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Owner Has Emotional Reunion With Dog Missing in California Wildfire

The story of a man and his dog that went missing during a raging wildfire gets a happy ending thanks to an Associated Press reporter.
Brian Skoloff, Thumper
"Thumper," a 70-pound lab, crawled out from beneath a crawl space of her owner's home, covered in ash and soot in a wildfire evacuation zone near Middletown, Calif. AP

Lawrence Ross looked beat, his head hanging and his eyes bloodshot five days after fleeing his home in the path of a wall of flames.

Ross showed up at a high school in the small Northern California town of Lower Lake, where authorities were escorting residents briefly into the evacuation zone to inspect their homes and check on pets and livestock. They had not let residents return since the fire erupted Saturday about 100 miles north of San Francisco, scorching thousands of acres and reducing more than 800 homes to ash.

In this Thursday, Sept. 17, 2015, photo, rescued dog "Thumper," a 70-pound lab, sits in the backseat of Associated Press reporter Brian Skoloff's rental car, as he drove it back to town to get reunited with her owner, resident Lawrence Ross.AP

When told officials were no longer letting residents in at all, not even with escorts, Ross sighed heavily, shook his head and fought back tears. "I think my house is OK, but I don't know, and my dog is there, and my goats and horses and alpacas," he said. "My dog, my dog."

Associated Press reporter Brian Skoloff was planning to head back out to scout for more stories so he grabbed his map and said, "Show me where your house is. I'll swing by while I'm out there."

Ross, 76, circled a spot off Big Canyon Road and tapped it twice with the pen.

After about 10 miles of navigating twisting roads and dodging downed power lines, Skoloff came to Ross' dirt driveway. Unbelievably, the home was unscathed, the earth charred all around it where firefighters had beat back the flames.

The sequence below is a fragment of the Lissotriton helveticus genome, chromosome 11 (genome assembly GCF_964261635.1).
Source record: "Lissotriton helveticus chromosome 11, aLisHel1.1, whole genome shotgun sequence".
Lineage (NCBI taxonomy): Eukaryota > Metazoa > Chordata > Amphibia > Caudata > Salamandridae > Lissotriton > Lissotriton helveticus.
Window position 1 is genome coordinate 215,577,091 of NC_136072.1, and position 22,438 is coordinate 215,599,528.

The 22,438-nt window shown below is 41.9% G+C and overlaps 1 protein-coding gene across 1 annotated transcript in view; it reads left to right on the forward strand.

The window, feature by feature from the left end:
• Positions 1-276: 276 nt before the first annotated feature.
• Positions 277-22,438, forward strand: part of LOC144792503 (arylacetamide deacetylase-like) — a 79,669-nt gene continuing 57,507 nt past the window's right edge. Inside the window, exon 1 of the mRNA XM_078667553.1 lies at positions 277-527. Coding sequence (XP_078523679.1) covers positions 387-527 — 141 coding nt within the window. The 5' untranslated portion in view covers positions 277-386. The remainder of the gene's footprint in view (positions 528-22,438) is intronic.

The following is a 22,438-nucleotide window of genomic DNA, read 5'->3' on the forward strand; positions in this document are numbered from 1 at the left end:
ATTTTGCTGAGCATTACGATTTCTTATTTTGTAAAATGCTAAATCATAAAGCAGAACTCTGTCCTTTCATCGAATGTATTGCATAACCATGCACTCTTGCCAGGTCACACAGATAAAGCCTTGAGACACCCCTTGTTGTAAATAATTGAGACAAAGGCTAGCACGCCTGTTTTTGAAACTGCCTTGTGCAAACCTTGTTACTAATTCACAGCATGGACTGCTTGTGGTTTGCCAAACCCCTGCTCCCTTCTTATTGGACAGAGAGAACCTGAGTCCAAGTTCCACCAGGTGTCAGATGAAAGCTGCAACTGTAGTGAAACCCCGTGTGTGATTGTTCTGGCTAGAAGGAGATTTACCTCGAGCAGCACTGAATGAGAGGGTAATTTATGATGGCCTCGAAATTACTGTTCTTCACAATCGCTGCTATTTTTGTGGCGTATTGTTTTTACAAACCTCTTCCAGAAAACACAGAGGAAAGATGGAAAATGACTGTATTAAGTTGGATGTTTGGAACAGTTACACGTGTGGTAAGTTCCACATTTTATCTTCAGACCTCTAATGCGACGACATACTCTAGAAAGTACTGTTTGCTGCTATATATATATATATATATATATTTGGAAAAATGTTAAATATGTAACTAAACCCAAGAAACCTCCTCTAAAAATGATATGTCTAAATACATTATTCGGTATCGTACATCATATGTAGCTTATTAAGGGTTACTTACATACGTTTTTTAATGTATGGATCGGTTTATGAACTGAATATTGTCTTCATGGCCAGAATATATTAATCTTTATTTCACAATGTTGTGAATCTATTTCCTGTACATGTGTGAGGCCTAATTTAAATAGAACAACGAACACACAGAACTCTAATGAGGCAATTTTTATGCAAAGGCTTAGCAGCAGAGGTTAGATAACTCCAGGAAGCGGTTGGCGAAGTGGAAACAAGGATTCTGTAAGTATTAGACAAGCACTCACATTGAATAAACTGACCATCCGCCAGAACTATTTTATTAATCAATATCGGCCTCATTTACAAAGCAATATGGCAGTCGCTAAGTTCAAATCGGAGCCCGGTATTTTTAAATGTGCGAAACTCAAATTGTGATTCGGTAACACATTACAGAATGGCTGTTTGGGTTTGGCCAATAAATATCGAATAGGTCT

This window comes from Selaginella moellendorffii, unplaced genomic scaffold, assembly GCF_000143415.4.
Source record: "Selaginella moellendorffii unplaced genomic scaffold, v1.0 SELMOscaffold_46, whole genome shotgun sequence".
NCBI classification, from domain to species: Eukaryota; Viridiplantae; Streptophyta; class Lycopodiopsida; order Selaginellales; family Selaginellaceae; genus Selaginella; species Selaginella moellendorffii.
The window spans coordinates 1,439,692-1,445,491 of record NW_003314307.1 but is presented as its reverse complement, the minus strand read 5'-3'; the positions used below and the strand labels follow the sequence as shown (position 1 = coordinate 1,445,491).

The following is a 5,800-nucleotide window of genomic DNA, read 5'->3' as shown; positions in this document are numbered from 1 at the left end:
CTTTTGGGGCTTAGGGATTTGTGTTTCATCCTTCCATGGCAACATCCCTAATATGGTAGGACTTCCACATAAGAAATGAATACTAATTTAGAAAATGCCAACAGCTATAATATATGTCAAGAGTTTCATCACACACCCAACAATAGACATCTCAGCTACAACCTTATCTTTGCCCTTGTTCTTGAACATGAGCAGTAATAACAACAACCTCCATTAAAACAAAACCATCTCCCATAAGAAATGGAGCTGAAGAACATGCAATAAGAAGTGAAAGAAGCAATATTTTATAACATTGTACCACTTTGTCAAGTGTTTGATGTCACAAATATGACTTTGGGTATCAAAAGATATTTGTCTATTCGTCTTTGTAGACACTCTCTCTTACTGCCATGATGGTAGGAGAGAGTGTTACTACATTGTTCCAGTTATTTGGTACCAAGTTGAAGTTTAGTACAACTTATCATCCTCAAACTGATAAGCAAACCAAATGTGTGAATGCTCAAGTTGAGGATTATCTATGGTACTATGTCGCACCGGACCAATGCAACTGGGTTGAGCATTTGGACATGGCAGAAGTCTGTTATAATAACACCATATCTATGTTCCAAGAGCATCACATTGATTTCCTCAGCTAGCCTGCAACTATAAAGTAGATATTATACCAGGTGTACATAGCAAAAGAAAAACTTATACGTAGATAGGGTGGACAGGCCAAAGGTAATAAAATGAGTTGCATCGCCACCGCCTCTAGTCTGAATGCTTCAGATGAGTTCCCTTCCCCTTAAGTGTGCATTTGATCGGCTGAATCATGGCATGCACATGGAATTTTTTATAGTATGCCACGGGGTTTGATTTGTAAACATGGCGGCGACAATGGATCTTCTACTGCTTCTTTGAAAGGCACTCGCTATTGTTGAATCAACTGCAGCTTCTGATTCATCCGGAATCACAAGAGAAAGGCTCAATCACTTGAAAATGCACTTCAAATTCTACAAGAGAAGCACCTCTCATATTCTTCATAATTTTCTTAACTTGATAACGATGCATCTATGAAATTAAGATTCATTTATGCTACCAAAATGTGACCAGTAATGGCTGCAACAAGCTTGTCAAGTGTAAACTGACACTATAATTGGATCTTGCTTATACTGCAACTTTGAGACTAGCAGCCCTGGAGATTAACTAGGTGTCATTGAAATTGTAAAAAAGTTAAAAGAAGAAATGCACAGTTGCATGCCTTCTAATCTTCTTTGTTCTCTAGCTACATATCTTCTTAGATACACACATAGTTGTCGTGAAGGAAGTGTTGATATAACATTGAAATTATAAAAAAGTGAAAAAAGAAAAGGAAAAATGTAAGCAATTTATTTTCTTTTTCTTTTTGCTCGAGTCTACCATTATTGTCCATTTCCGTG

But there was no sign of Thumper, Ross' elderly 70-pound Labrador.

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Skoloff walked the property for another hour, whistling and calling out Thumper's name.

Associated Press reporter Brian Skoloff pets "Thumper," a 70-pound lab, moments after the dog crawled out from beneath a crawl space of her owner's home, covered in ash and soot in a wildfire evacuation zone near Middletown, Calif.AP

Thumper emerged from a crawlspace, covered in ash and soot — her tail wagging, her tongue flopping. She leaped into Skoloff's lap, licked his face, then rolled over on her back as Skoloff rubbed her belly and cried.

Skoloff immediately called Ross. "Your house is OK. Your animals are fine, and I've got Thumper!"

The reporter drove the pooch to where her owner was waiting. Thumper pushed her way out of the car and ran toward him, her entire body wagging.

It was a moment of pure joy.

"I dreamed last night the house was burning down, and I could hear her screaming as she burned," Ross said.

"I can't believe it," Ross repeated with tears in his eyes.